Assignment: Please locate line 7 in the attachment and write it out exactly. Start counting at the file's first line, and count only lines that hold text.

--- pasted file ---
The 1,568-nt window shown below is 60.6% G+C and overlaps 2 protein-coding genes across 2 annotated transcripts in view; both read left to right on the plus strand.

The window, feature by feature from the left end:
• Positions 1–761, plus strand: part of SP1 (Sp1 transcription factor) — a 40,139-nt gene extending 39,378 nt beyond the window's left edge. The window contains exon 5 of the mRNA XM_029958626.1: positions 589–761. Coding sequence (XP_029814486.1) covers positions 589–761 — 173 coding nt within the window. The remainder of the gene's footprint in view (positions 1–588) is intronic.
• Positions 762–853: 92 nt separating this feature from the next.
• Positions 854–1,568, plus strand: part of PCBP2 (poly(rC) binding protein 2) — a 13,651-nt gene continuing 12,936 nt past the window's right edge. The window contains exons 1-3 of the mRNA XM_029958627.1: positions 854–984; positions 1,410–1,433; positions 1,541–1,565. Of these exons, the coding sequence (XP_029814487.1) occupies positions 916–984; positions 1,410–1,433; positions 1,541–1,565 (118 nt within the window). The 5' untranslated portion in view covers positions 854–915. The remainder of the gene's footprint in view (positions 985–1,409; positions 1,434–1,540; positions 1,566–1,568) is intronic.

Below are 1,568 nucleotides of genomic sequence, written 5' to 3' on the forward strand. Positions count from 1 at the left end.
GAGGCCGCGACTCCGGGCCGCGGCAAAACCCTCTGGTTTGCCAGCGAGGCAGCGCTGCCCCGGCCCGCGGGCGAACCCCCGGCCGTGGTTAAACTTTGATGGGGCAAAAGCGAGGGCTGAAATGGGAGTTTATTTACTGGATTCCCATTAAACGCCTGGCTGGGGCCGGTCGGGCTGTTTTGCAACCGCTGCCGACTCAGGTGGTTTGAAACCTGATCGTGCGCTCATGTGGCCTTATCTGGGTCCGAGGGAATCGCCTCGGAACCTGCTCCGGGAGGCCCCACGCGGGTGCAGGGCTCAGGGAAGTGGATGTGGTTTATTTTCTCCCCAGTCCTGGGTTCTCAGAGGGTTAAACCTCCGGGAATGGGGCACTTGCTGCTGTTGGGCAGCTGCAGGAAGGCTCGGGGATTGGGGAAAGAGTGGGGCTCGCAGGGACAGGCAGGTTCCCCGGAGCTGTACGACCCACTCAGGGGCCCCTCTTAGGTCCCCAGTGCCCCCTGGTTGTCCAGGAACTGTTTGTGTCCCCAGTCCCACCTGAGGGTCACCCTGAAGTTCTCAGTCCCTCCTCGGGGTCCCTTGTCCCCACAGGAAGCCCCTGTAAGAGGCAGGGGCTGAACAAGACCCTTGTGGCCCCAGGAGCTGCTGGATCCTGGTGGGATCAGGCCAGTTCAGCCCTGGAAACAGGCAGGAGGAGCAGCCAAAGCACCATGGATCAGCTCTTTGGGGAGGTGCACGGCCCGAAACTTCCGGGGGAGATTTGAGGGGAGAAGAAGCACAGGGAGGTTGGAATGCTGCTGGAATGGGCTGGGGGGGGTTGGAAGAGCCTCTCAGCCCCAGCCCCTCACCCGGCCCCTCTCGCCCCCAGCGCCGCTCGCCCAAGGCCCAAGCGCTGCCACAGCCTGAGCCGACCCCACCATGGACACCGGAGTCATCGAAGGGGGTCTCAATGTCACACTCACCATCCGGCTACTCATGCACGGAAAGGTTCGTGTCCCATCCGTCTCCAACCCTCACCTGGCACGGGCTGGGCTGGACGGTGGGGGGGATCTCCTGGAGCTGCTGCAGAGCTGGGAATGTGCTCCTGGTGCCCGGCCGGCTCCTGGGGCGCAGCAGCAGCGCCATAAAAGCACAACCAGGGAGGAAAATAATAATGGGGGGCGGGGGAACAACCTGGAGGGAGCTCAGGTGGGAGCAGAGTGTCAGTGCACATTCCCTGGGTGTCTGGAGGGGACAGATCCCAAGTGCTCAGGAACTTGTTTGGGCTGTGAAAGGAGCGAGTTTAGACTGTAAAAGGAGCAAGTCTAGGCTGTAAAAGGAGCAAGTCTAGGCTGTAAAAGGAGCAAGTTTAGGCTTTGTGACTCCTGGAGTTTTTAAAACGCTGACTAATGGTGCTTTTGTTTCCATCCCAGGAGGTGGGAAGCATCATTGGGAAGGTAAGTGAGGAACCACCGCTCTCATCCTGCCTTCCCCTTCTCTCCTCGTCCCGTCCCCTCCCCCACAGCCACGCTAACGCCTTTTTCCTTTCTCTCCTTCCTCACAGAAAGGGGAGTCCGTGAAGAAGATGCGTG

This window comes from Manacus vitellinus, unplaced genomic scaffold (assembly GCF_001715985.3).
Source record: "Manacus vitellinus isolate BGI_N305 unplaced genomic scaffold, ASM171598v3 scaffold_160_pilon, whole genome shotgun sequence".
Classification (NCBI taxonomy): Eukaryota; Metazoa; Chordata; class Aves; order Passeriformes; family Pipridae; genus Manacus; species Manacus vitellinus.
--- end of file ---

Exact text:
GAGGCCGCGACTCCGGGCCGCGGCAAAACCCTCTGGTTTGCCAGCGAGGCAGCGCTGCCCCGGCCCGCGGGCGAACCCCCGGCCGTGGTTAAACTTTGATGGGGCAAAAGCGAGGGCTGAAATGGGAGTTTATTTACTGGATTCCCATTAAACGCCTGGCTGGGGCCGGTCGGGCTGTTTTGCAACCGCTGCCGACTCAGGTGGTTTGAAACCTGATCGTGCGCTCATGTGGCCTTATCTGGGTCCGAGGGAATCGCCTCGGAACCTGCTCCGGGAGGCCCCACGCGGGTGCAGGGCTCAGGGAAGTGGATGTGGTTTATTTTCTCCCCAGTCCTGGGTTCTCAGAGGGTTAAACCTCCGGGAATGGGGCACTTGCTGCTGTTGGGCAGCTGCAGGAAGGCTCGGGGATTGGGGAAAGAGTGGGGCTCGCAGGGACAGGCAGGTTCCCCGGAGCTGTACGACCCACTCAGGGGCCCCTCTTAGGTCCCCAGTGCCCCCTGGTTGTCCAGGAACTGTTTGTGTCCCCAGTCCCACCTGAGGGTCACCCTGAAGTTCTCAGTCCCTCCTCGGGGTCCCTTGTCCCCACAGGAAGCCCCTGTAAGAGGCAGGGGCTGAACAAGACCCTTGTGGCCCCAGGAGCTGCTGGATCCTGGTGGGATCAGGCCAGTTCAGCCCTGGAAACAGGCAGGAGGAGCAGCCAAAGCACCATGGATCAGCTCTTTGGGGAGGTGCACGGCCCGAAACTTCCGGGGGAGATTTGAGGGGAGAAGAAGCACAGGGAGGTTGGAATGCTGCTGGAATGGGCTGGGGGGGGTTGGAAGAGCCTCTCAGCCCCAGCCCCTCACCCGGCCCCTCTCGCCCCCAGCGCCGCTCGCCCAAGGCCCAAGCGCTGCCACAGCCTGAGCCGACCCCACCATGGACACCGGAGTCATCGAAGGGGGTCTCAATGTCACACTCACCATCCGGCTACTCATGCACGGAAAGGTTCGTGTCCCATCCGTCTCCAACCCTCACCTGGCACGGGCTGGGCTGGACGGTGGGGGGGATCTCCTGGAGCTGCTGCAGAGCTGGGAATGTGCTCCTGGTGCCCGGCCGGCTCCTGGGGCGCAGCAGCAGCGCCATAAAAGCACAACCAGGGAGGAAAATAATAATGGGGGGCGGGGGAACAACCTGGAGGGAGCTCAGGTGGGAGCAGAGTGTCAGTGCACATTCCCTGGGTGTCTGGAGGGGACAGATCCCAAGTGCTCAGGAACTTGTTTGGGCTGTGAAAGGAGCGAGTTTAGACTGTAAAAGGAGCAAGTCTAGGCTGTAAAAGGAGCAAGTCTAGGCTGTAAAAGGAGCAAGTTTAGGCTTTGTGACTCCTGGAGTTTTTAAAACGCTGACTAATGGTGCTTTTGTTTCCATCCCAGGAGGTGGGAAGCATCATTGGGAAGGTAAGTGAGGAACCACCGCTCTCATCCTGCCTTCCCCTTCTCTCCTCGTCCCGTCCCCTCCCCCACAGCCACGCTAACGCCTTTTTCCTTTCTCTCCTTCCTCACAGAAAGGGGAGTCCGTGAAGAAGATGCGTG